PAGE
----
There’s no computer fiddling, so no warranty issues, and the auto used in the Legacy is the same as that in the Levorg, which is good for over 220kW, so no problems there either. The body adornments are limited to the wheels and an STi front lip while inside there’s an STi push button starter and gearshifter.
This package has been devised as an optional extra to be fitted at the dealership. It could also be retrofitted to those Legacys already out there. With support from factory around pricing, Subaru NZ is hoping to offer it here for circa $7000. To gain the approval of STi Performance and enable them to put that badge on the boot, the car has been locally verified with dyno running and track testing to compare acceleration and g-force numbers of the enhanced package against the standard car. The results show a gain right across the board. They tried a few different tyre combinations, including the Advans from the WRX STi, but found these were a little too aggressive. So it wears Yokohama’s second-rung sports tyre, which is oddly named BlueEarth, but it’s certainly no ecotread.
While the project is a bit of a branding exercise for STi, Subaru NZ staff are happy as they were able to put a package together that they wanted, particularly around the added grip and cornering confidence. And the plan is do a similar thing with other models, like an Outback STi for those who want something a bit different.
So, how does this Legacy STi go? The standard model we timed at 7.1sec to 100km/h and 4.35sec for the overtake. While the liberated version is only a mite quicker to 100 at 6.9sec, it recorded 80-120 runs in the 3.9sec bracket, highlighting the mid- to top-end gains. While there was no difference in ultimate stopping distances with the wider rubber and rotor upgrade, their performance didn’t wane and lord knows we did try.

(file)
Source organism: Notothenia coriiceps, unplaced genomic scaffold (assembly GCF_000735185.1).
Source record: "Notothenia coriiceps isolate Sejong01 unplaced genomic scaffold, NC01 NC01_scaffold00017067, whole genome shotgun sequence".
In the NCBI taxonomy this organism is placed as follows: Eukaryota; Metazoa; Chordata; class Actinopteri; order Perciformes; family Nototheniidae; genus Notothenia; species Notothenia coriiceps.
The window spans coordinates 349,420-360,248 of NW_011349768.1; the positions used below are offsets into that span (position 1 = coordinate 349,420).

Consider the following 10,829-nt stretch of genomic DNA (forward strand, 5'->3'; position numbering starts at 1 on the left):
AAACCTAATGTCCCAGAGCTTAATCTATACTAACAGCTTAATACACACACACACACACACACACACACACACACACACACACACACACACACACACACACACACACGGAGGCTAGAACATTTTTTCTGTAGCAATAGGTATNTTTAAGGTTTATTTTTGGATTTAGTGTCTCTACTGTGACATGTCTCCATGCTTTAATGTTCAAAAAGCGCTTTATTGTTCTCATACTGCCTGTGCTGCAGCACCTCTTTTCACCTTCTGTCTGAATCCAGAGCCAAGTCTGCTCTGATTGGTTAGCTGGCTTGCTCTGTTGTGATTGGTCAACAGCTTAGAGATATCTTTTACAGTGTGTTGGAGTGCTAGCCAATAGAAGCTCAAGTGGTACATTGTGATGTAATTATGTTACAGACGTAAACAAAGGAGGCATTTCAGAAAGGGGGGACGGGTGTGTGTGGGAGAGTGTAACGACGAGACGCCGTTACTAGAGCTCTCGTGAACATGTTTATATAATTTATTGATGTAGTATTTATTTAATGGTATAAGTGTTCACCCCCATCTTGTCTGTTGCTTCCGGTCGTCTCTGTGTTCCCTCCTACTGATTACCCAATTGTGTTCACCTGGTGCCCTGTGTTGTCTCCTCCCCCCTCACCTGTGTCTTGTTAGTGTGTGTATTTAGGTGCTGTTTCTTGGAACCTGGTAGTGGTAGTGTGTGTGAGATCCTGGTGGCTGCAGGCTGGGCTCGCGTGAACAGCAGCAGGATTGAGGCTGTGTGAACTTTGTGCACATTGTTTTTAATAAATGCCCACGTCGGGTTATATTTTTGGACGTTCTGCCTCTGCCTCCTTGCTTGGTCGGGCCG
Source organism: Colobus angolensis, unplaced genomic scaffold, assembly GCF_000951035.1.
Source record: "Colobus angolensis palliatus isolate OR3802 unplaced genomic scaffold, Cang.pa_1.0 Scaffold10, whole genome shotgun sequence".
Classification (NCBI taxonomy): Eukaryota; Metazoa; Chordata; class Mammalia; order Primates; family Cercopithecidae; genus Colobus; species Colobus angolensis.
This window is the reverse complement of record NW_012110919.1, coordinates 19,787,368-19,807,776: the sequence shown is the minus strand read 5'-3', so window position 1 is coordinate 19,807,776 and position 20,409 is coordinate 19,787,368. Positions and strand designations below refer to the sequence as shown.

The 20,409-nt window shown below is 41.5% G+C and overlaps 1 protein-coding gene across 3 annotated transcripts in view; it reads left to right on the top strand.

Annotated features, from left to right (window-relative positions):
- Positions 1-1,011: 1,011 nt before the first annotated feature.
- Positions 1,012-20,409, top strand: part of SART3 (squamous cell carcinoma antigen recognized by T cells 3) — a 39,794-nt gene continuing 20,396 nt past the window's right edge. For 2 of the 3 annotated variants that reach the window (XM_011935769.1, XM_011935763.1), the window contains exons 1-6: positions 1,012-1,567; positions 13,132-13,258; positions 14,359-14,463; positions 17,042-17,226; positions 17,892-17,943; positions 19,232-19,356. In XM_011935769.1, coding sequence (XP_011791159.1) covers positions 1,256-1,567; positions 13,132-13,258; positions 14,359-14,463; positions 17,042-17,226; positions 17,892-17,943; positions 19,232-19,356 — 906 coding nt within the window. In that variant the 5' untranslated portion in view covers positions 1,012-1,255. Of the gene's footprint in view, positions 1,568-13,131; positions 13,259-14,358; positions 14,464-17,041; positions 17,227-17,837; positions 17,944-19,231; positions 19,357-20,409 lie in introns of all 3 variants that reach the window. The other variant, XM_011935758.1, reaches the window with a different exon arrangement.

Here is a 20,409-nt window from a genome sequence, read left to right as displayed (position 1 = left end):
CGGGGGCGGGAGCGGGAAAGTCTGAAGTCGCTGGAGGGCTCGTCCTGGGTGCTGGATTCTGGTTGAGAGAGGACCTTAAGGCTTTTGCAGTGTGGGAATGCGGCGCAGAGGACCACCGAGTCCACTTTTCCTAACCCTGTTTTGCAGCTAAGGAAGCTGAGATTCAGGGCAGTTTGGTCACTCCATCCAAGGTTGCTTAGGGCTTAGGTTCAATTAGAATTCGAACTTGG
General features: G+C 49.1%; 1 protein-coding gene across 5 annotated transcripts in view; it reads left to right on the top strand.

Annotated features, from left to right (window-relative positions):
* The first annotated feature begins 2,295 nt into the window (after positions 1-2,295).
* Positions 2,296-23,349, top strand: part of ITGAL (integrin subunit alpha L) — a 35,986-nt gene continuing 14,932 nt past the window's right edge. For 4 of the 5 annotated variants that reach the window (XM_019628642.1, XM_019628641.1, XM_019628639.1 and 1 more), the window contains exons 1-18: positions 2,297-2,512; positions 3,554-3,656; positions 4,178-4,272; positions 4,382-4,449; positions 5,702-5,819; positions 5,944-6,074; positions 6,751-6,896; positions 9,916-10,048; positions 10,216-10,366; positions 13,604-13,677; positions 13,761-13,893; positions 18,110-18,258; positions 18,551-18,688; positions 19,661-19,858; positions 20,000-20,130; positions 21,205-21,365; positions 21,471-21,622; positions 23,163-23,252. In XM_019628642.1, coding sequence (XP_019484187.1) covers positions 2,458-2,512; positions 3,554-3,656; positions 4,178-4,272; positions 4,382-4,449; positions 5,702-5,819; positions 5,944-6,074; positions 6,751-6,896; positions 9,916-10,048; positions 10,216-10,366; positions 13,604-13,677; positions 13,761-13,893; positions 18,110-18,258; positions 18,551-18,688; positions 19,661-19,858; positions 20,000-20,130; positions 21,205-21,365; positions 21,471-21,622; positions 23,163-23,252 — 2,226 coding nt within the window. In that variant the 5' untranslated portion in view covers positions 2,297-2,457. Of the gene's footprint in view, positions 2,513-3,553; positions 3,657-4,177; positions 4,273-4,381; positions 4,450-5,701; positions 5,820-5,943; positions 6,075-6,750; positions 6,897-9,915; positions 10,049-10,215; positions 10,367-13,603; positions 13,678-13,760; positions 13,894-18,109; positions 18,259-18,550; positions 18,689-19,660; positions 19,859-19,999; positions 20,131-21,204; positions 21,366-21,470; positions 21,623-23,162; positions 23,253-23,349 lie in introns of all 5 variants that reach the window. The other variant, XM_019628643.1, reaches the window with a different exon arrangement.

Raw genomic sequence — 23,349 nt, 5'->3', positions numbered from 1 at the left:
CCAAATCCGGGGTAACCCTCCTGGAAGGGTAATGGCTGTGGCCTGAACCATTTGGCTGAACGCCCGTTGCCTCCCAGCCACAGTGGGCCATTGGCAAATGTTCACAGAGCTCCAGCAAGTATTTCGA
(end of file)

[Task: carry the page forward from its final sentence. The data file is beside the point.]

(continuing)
The main handling difference is a better resistance to understeer. Last time we were at the wheel of the RS, we noted ‘a tendancy toward understeer’ but this has been largely tuned out. The steering has a good feel for the action and Legacy builds nicely to the limit, demonstrating a firmer resistance to running wide when pushed through a few of the more testing corners on our drive loop.There’s a better check on the rear end roll too which lends to a faster reacting front end through switchback corners. The grip levels are enhanced with the wider, sportier rubber (standard are 225/40R18 Dunlop Sport Maxx) and it hangs on in there through the turns. And yet it still rides well, soaking up the bumps along the way and is a calm city commuter.
It’s a car competent at both relaxed cruising – the tyre roar isn’t a concern on coarse chip – and is also now more satisfying to thread through a few corners. It can carry good pace through bends and, while the six isn’t a powerhouse, it has enough to slip past slower traffic when it’s required. The CVT is silky in everyday operation, smooth on the take up and quiet too, though it can dither a little come time for cornering action, even in Sport Sharp driving mode. It’s better to access manual mode and paddle it, holding it in ‘gear’ to ensure the engine is whipped up and ready to provide maximum drive off the curve. The flat six needs a good 3500rpm dialed in for best go, and spins freely to 6500rpm but despite the additional breathing, there’s no extra growl. It’s not too bad on petrol swilling either, up into the 13s at one point but settling around the 10L mark after a week with it.
In all, a nice little optional extra for the Legacy, one that’s been devised right here. That it can be retrofitted to older Legacys is a nice touch too.
|Model||Subaru Legacy STi|
|Engine||3630cc, F6, EFI, 210kW/380Nm|
|Drivetrain||CVT, all-wheel drive|